Physical Activity Choice Score (PAC) 6.52 (0.07) 7.11 (0.06) .59 (0.07) 8.21 <0.001
Physical Activity Knowledge Score (PAK) 7.72 (0.04) 7.81 (0.04) .09 (0.04) 2.36 0.019
Physical Activity Preference Score (PAP) 8.95(0.06) 9.21 (0.06) .26 (0.06) 4.03 <0.001

FCS scores could range from 4-8; FKS scores could range from 4-8;
FPS scores could range from 4-8; VPS scores could range from 4-8;
PAC scores could range from 4-8; PAK scores could range from 4-8;
PAP scores could range from 5-10.

Overall, student acceptance of the Eagle Adventure and participation in take-home components was positive (Table 2). Over 95% of students who attended the Eagle Play indicated they liked the play. In terms of participation in take-home activities, reading the Eagle Books at home (78.3%) was the most frequently reported take-home component, with participation in Eagle games (69.3%) and Nestwork (66.1%) being the next most frequently reported.

Table 2.
Student Acceptance of Program Components and Participation in Take-home Activities (n = 370)

Survey Question Yes n (%) No n (%)
Did you see the Eagle Play? 336 (90.8) 34 (9.2)
Did you like the Eagle Play?1 324 (95.6) 15 (4.4)
At home, did you or anyone else in the family read the Eagle Books? 288 (78.3) 80 (21.7)
At home, did you ask a parent or adult to buy more fruits and vegetables? 238 (64.5) 131 (35.5)
At home, did you do the Eagle song and dance? 229 (62.1) 140 (37.9)
At home, did you make an Eagle recipe? 190 (51.4) 180 (48.6)
At home, did you play an Eagle game? 255 (69.3) 113 (30.7)
At home, did you do the Nestwork? 242 (66.1) 124 (33.9)

1Percent based on the number of students who saw the Eagle Play.

Implications

Results from this iteration of Eagle Adventure implementation and those from the SNAP-Ed Model Demonstration pilot indicate Eagle Adventure has the potential to positively influence food and nutrition-related behaviors among diverse youth in elementary schools. The curriculum was designed to reinforce the importance of traditional food and activity ways as healthful in a manner responsive to identified needs of community members. The program is important for addressing health-related behaviors and serves as a means of promoting diversity inclusion in Extension programming. For additional information about the Eagle Adventure visit www.eagleadventure.com.

Acknowledgements

The authors thank the Chickasaw Nation Institutional Review Board and the many individuals in multiple Chickasaw Nation Departments who have supported this program from inception. We are appreciative of the 4-H youth who have made the program possible by their participation in the Eagle Play. Thank you is also extended to Ursula O'Hara and our CDC partners who help the Eagle Adventure soar to new heights.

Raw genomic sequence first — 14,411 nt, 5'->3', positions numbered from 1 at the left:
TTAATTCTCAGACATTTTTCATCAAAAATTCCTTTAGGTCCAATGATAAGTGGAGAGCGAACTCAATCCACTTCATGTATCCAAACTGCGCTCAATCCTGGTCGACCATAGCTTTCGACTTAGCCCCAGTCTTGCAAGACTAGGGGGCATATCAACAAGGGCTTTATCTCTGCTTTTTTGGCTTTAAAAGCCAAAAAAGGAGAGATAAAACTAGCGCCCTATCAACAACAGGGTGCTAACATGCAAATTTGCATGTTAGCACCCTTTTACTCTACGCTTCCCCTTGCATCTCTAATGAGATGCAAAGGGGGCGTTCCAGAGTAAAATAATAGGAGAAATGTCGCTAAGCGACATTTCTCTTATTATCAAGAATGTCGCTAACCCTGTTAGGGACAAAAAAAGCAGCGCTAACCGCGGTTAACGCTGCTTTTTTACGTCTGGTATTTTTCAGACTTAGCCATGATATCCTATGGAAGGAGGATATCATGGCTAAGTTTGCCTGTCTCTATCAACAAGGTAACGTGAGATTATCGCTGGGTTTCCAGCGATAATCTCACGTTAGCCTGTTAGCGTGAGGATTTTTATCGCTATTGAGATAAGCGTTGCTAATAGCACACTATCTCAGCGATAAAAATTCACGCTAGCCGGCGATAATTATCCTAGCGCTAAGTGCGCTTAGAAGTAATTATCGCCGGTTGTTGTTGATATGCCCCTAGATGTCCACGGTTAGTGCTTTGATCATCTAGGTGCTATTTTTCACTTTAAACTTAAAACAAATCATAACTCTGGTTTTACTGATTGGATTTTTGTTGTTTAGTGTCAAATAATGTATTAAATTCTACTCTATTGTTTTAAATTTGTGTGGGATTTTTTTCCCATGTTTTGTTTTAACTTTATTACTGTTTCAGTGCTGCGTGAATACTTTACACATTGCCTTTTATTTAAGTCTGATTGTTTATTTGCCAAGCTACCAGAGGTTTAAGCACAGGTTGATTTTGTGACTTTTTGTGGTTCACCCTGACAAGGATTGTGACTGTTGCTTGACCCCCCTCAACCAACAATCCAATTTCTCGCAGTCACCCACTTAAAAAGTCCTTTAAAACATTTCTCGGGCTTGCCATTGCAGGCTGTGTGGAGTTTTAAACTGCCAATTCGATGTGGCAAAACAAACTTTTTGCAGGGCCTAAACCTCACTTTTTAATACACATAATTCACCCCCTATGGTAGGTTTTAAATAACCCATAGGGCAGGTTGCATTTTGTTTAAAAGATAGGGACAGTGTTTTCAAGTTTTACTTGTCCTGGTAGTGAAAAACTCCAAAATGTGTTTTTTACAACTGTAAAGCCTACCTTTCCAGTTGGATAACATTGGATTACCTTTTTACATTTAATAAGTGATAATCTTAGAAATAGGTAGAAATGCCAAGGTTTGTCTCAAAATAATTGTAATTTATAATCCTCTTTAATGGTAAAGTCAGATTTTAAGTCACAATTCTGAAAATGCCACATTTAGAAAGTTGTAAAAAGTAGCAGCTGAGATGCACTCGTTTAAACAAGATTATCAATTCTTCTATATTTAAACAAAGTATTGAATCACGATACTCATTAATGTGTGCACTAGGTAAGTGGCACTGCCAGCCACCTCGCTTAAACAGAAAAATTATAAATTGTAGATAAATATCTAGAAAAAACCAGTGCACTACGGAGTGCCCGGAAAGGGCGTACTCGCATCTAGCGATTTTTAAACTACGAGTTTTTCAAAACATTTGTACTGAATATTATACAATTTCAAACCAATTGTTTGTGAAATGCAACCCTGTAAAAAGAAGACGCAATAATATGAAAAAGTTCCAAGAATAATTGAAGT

References

Aubrecht, A., & Eames-Sheavly, M. (2012). From translation to cultural responsiveness: A garden program's evolution in understanding educators' perceptions of Spanish-language resources. Journal of Extension [On-line], 50(4) Article 4RIB3. Available at: http://www.joe.org/joe/2012august/rb3.php

Centers for Disease Control and Prevention, Native Diabetes Wellness Program (2012). Eagle book series. Retrieved from: http://www.cdc.gov/diabetes/projects/ndwp/ebtoolkit/index.html

Hermann, J., Jackson, T., Miracle, S., Parker, S., & Robertson, D. (2010). Utilizing the socioecological model as a framework for understanding elder Native Americans' views of type 2 diabetes for the development of an indigenous prevention plan. USDA ERS research innovation and development grants: Final report. Retrieved from: http://www.nptao.arizona.edu/RIDGE_UPDATE/OSU%20Fiinal%20Report.pdf

LaVergne, D. D. (2013). Diversity inclusion in 4-H youth programs: Examining the perceptions among West Virginia 4-H youth professionals. Journal of Extension [On-line], 51(4) Article 4FEA1. Available at: http://www.joe.org/joe/2013august/a1.php

Parker, S., Hunter, T., Briley, C., Miracle, S., Hermann, J., Van Delinder, J., & Standridge, J. (2011). Formative assessment using social marketing principles to identify health and nutrition perspectives of Native American women living within the Chickasaw Nation boundaries in Oklahoma. Journal of Nutrition Education and Behavior. 43(1), 55-62.

U.S. Department of Agriculture, Food and Nutrition Service, Office of Research and Analysis. (2012, January). SNAP education and evaluation study (Wave I): Final report. Retrieved from: http://www.fns.usda.gov/sites/default/files/SNAPEdWaveI_0.pdf